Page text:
From hurricanes in Puerto Rico and Texas, the earthquake in Mexico, and the California fires, this Thanksgiving millions of people are suffering from natural disasters. One million people went without electricity in Puerto Rico. 15,500 homes in Texas have been destroyed. 3,500 properties in Northern California have been burnt down. And 360 homes in Mexico were still in danger of collapsing a week after the earthquake in Mexico. The repairs are moving too slowly. As a healthy, 20-year-old, New School literature major, I think it’s time for us to give back.

Raised in a Christian family in Connecticut, helping those in need was important to my parents. Every year, my mother raised money for breast cancer awareness walks and my father donated to the Make-A-Wish Foundation. My past experiences doing service as an adult helped shaped my perspective on this year’s natural disasters.

In 2016, I set out for the 7 a.m. ferry toward Staten Island to help rebuild a home with Habitat For Humanity—a volunteer-based organization that helps rebuild properties for those in need. I quickly learned that people in Staten Island were still suffering from the loss and damages of Hurricane Sandy in 2012. It had been four years since the hurricane hit, and homes still were in need of rebuilding.

That day we were assigned to rebuild a basement from the ground up. 70 miles per hour winds and torrential downpours had flooded many houses in Staten Island, and most people didn’t have good insurance for repairs.

We were ready to work. As I walked up the gravel driveway and into the backyard, Joe, a 50-year-old, heavy-set man, waited on his back-porch. He emanated gratitude before I could shake his hand.

“Hey there. Thanks for coming,” Joe said. He smiled at us from his porch, the relief settling in on his face. As the day went on, we all got down and dirty—turning cement mixture, “buttering” the tiles, and laying them down with precision. It took me two weeks to get the stains out of my jeans. But it was worth it, seeing the smile that came over Joe’s face when he occasionally came down to check-in on us.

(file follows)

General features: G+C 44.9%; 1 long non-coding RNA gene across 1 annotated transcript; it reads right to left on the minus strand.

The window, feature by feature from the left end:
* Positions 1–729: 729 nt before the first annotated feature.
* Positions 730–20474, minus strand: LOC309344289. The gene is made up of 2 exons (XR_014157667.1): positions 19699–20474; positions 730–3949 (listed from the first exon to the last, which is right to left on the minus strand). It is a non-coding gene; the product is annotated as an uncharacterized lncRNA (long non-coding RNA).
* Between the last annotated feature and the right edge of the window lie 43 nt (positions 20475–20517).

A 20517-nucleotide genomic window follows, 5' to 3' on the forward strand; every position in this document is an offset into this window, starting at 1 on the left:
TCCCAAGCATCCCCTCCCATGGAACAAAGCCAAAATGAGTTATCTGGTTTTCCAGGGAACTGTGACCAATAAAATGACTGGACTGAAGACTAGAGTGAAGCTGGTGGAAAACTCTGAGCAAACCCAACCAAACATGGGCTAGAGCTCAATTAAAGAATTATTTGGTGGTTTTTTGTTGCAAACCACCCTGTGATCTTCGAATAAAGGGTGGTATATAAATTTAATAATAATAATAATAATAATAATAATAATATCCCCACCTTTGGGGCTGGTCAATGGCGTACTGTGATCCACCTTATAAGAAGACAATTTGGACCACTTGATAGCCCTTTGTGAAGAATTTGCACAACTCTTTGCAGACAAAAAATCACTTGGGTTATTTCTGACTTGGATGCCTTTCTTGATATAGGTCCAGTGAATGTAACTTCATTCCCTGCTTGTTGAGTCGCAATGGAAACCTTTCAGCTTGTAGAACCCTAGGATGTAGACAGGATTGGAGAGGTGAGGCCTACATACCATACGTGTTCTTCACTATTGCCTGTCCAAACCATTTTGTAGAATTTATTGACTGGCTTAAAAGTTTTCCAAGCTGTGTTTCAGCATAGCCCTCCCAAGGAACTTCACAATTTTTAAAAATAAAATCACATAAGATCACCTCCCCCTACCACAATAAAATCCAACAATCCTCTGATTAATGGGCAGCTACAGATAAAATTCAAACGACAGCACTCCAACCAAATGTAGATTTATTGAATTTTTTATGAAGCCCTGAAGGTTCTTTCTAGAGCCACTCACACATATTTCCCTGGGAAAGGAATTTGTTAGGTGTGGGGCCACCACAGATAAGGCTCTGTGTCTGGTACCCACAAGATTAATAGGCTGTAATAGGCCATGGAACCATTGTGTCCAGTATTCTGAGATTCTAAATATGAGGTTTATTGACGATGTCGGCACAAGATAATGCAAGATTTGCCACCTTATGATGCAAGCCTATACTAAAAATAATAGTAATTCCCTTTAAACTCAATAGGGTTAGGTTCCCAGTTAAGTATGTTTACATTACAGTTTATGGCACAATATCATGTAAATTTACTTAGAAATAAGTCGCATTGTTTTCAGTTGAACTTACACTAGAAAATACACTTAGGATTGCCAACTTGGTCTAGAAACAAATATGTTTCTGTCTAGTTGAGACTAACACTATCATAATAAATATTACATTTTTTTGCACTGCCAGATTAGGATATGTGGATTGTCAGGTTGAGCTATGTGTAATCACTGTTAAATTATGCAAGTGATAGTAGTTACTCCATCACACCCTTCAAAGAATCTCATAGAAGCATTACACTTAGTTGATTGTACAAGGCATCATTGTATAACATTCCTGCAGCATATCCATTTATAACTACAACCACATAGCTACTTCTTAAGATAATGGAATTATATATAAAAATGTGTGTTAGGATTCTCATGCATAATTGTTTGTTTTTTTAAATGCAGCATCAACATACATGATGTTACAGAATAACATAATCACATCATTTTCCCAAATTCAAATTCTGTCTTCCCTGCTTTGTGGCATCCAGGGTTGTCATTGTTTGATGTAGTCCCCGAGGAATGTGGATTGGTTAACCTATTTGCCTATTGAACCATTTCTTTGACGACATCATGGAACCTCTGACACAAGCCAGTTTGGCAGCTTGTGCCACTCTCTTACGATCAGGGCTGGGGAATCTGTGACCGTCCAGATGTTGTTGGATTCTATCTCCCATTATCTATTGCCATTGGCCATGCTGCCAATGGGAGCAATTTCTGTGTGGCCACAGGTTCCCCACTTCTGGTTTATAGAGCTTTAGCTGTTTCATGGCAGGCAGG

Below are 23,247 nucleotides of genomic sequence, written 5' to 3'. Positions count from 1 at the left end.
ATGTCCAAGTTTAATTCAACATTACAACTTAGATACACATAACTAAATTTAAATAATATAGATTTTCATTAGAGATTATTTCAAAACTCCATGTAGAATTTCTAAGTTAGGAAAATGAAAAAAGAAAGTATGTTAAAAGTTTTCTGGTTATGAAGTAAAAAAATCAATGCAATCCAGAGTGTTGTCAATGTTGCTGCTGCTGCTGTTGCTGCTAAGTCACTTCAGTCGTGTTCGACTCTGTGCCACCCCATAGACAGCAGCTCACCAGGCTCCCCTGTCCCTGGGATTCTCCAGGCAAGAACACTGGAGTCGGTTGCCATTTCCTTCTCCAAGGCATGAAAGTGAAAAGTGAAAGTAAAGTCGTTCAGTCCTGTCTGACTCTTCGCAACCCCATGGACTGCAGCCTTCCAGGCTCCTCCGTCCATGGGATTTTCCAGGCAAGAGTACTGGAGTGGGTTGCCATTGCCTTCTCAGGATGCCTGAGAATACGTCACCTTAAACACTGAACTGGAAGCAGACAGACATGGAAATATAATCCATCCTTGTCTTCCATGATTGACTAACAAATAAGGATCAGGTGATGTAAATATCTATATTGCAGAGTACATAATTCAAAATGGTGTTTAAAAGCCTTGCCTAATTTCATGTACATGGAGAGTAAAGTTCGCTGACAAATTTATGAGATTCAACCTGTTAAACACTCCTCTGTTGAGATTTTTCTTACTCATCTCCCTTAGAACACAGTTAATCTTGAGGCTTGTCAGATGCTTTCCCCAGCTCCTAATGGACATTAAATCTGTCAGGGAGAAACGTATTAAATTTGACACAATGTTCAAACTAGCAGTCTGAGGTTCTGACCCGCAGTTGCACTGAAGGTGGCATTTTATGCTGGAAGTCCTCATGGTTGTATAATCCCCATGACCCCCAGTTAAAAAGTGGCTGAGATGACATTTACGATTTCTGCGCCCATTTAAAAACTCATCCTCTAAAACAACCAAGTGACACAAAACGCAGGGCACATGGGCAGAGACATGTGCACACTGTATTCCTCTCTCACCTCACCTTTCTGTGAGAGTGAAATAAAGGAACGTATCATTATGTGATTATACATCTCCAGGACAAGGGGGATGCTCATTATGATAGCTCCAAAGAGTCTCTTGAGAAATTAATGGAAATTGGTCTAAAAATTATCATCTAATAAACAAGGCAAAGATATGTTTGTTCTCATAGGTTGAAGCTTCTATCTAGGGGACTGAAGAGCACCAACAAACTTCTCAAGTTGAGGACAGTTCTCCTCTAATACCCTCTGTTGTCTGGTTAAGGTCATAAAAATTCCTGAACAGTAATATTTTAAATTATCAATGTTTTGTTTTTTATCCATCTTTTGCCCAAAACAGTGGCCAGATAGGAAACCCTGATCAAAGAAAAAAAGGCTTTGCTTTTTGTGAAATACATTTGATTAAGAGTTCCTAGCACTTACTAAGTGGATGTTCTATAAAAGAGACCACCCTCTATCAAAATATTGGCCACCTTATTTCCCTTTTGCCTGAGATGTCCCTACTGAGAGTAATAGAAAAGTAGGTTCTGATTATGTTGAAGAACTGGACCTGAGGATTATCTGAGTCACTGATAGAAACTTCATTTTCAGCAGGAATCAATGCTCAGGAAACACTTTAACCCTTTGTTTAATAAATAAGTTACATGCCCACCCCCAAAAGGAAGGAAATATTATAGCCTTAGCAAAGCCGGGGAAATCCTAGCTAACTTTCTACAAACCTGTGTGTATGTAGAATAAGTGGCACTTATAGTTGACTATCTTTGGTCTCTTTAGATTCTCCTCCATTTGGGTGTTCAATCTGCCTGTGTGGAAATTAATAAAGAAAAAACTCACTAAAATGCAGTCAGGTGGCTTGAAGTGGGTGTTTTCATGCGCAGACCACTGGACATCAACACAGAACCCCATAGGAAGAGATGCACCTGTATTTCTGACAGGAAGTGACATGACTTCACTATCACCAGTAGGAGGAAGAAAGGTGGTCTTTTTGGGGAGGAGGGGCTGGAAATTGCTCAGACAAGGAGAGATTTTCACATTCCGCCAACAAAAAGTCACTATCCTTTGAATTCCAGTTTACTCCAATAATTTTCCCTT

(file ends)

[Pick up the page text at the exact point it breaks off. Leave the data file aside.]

“As long as it’s all level, I’m happy,” he said.

“Don’t worry, Joe, my perfectionism will make you proud,” I joked. Joe shared he had been battling his wife’s cancer for years which had buried him in medical bills. This made it difficult to afford the construction he desperately needed on his house.

“My wife passed away exactly one month and two days ago,” he said. My heart sank. Joe wasn’t just a victim of a hurricane. He became a man that was trying to put his life back together, to feel a sense of stability once again. Though I was only an undergrad, I felt grateful to be with him that day, to help him in any way possible.

The importance of giving-back touched me. Joe reminded me that everyone is battling hardship in their lives and to be a victim of a natural disaster magnifies their problems even more. The necessity to help increases tremendously when you remember that we all need someone to lean on. If it wasn’t for Habitat For Humanity, I’m not sure how long Joe would have waited to restore his basement. I never spoke to Joe again after helping fix up his basement, but he came back into my memory when more natural disasters hit.

Direct service is one way I’ve given. I’ve also skipped a weekend of fun-night-outs to save money for ViequesLove, a non-profit organization that is helping to rebuild Vieques, Puerto Rico. Raising money has recently gotten easier with Facebook’s new donate button. Simply make a donation post on your profile and it will generate a button that allows friends to support the organization you donated to.

This Thanksgiving, instead of running to the Black Friday sales, like the 101.7 million people who did last year, donate to a foundation working towards relief efforts.

Or , if you’re having people over, create a charity box where all of your guests can contribute. Once the money is collected, transfer it safely to a reliable food bank organization for natural disaster victims. Feeding America is non-profit organization that works to feed hurricane victims of Maria, Irma and Harvey. It is never too late to give back.  I helped Joe four years after Hurricane Sandy.

We can make the American Thanksgiving a day of gratefulness and compassion for those who are not at our table.

Illustration by Ashlie Juarbe

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